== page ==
MIAMI (CBSMiami) – Sanctuary shutdown.
After hours of debate, the Miami-Dade Commission voted 9-3 in support of Mayor Carlos Gimenez’s policy to honor any detainer requests from Immigration and Customs Enforcement.
Jean Monestime, Daniella Levine cava, Xavier Suarez were the three commissioners to vote against it.
A crowd, overwhelmingly in opposition to Gimenez’s policy, began chanting “shame on you, shame on you” after the commission vote.
More than 250 people signed up to speak before the commission.
Of all the speakers, on either side, a group of kids drew the most attention.
“Do you have an idea of what to do with me? I’m an American citizen and I’m an orphan, my father was deported.”
“Hi, my name is Shirley. I’m 7 years old and I need someone to make my breakfast in the morning before going to school, someone to help me make my homework, someone to make my dinner, someone to give me a kiss before bed. But who here will do it. I need my parents, and my father was deported to Honduras.”
Gimenez, who claims that the county had no choice because it would risk millions in federal funding, said any shame should come from people spreading lies about what this change of policy means.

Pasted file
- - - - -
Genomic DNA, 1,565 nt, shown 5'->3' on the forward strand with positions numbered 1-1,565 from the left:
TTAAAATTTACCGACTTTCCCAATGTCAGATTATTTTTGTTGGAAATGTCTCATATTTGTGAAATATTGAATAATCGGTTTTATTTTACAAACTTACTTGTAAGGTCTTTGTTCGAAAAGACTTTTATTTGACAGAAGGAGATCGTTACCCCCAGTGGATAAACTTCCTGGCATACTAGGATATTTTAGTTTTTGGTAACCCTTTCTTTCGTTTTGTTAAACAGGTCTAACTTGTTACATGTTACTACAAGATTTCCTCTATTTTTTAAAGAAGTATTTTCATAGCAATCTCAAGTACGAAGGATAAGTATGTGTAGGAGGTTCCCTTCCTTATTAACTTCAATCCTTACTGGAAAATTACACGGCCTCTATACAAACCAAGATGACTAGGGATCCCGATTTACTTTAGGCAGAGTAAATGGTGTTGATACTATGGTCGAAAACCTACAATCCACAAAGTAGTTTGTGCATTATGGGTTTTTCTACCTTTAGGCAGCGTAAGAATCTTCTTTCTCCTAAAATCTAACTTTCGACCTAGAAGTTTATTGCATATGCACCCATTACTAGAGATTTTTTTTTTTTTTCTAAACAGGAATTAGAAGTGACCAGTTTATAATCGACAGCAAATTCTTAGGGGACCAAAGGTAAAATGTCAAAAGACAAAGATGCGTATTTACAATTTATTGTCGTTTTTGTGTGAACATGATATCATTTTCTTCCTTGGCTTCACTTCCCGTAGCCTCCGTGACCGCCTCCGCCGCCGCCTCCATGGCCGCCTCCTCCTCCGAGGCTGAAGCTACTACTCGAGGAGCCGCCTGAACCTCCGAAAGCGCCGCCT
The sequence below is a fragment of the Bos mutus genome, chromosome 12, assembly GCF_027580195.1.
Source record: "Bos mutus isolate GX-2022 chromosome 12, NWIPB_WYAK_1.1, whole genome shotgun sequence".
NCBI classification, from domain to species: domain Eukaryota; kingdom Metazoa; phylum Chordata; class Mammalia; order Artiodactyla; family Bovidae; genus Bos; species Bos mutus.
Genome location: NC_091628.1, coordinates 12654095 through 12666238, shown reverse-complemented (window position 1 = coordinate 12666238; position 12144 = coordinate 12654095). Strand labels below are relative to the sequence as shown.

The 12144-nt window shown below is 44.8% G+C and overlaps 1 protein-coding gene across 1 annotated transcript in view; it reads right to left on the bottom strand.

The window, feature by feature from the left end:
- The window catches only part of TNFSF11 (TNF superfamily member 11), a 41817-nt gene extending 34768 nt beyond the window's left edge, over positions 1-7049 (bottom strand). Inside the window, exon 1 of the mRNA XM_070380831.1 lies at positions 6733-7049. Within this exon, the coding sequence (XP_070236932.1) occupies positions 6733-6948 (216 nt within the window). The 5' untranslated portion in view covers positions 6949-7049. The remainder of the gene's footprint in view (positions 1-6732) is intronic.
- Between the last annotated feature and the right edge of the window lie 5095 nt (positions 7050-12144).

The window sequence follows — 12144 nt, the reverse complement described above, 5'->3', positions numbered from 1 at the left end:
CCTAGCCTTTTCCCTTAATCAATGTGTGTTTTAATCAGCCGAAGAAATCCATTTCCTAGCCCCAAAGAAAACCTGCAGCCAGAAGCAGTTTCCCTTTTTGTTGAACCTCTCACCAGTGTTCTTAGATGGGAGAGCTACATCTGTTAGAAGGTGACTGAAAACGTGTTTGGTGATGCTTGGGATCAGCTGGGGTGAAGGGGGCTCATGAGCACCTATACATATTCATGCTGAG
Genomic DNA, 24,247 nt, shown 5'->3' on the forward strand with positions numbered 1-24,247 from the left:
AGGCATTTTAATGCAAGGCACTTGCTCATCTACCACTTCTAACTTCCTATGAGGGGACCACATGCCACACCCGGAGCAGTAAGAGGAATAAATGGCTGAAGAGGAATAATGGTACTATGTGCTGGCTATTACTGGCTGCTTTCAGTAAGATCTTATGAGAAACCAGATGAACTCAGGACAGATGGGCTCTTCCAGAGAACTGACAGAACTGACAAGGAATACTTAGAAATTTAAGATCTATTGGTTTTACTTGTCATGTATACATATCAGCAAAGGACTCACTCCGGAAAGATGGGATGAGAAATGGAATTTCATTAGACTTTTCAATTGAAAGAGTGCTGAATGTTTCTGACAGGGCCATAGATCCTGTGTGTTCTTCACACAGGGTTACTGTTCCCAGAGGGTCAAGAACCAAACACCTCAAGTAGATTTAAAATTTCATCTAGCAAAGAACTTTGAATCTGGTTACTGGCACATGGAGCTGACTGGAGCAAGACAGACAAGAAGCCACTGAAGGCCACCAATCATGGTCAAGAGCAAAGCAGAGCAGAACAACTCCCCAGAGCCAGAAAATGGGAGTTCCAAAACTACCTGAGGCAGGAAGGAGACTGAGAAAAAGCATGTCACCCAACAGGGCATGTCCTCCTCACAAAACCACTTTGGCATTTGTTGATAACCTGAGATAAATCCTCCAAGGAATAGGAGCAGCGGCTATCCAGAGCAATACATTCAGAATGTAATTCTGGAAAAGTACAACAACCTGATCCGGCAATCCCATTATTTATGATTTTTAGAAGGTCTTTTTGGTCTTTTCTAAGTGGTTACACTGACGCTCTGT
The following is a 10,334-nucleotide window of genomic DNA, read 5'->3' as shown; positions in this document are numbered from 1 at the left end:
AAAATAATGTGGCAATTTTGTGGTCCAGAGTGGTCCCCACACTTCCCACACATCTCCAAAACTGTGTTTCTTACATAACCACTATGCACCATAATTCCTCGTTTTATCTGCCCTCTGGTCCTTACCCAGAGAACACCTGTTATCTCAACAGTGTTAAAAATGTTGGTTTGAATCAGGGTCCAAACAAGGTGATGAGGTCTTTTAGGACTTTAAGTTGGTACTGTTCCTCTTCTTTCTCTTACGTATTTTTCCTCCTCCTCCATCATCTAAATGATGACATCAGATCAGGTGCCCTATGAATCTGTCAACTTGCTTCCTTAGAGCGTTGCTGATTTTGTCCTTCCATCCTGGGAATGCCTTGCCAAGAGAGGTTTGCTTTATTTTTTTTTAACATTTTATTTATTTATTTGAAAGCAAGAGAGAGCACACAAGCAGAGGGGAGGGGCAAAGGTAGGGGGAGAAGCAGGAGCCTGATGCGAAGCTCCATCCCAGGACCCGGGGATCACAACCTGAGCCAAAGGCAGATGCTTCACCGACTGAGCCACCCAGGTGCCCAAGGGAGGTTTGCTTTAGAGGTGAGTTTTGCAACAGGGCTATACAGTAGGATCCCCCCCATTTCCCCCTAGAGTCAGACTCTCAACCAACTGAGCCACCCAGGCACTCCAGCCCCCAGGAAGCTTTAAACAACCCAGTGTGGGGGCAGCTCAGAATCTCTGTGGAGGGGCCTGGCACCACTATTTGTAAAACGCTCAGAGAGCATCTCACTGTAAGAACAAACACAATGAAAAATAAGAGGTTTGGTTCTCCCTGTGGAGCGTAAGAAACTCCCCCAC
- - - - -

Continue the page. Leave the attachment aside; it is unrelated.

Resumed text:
“Created fear in the minds of our residents of our documents and, unfortunately, even children. And I think that’s outrageous,” he said.
In a news conference after the vote, he stressed that the county is not going in business with the feds.
“There are people trying to put fear in the lives of our residents here in Miami-Dade County that Miami-Dade police will somehow become immigration officers. I was very clear that we will not we have never been,” he said.
But protesters took their voices out onto the street, making it clear that they’re not buying it. They also warned that this fight is not over.
“We’re so inspired, we’re so unified now that we are ready to see what’s coming ahead and this is just one battle out of the whole war that’s ahead of us,” said Juan Carlos Carabantes.
It’s been three weeks since Gimenez made a change to county policy, which sparked a public outcry from the community.
“I think we are praying on people that are helpless and the way we are going about this is just really wrong and I’m embarrassed,” said Nicole Wagner.
Thursday evening dozens gathered in front of Homestead City Hall to protest Trump’s immigration policies.
“This march is to protest against what’s going on with immigrants. To protest against what President Trump is doing with our people – deporting them, some of them without a cause,” protester Guadalupe Arciniega said.
Similar scenes took place around the nation in placed like Chicago, D.C. and North Carolina.
Ana Saucedo held a sign that read “Immigrants Make America Great” – a play on the president’s campaign slogan.
“I just want to show that without us, there’s a major change in our world because immigrants are what make America,” she said. “So without us, there is no America.”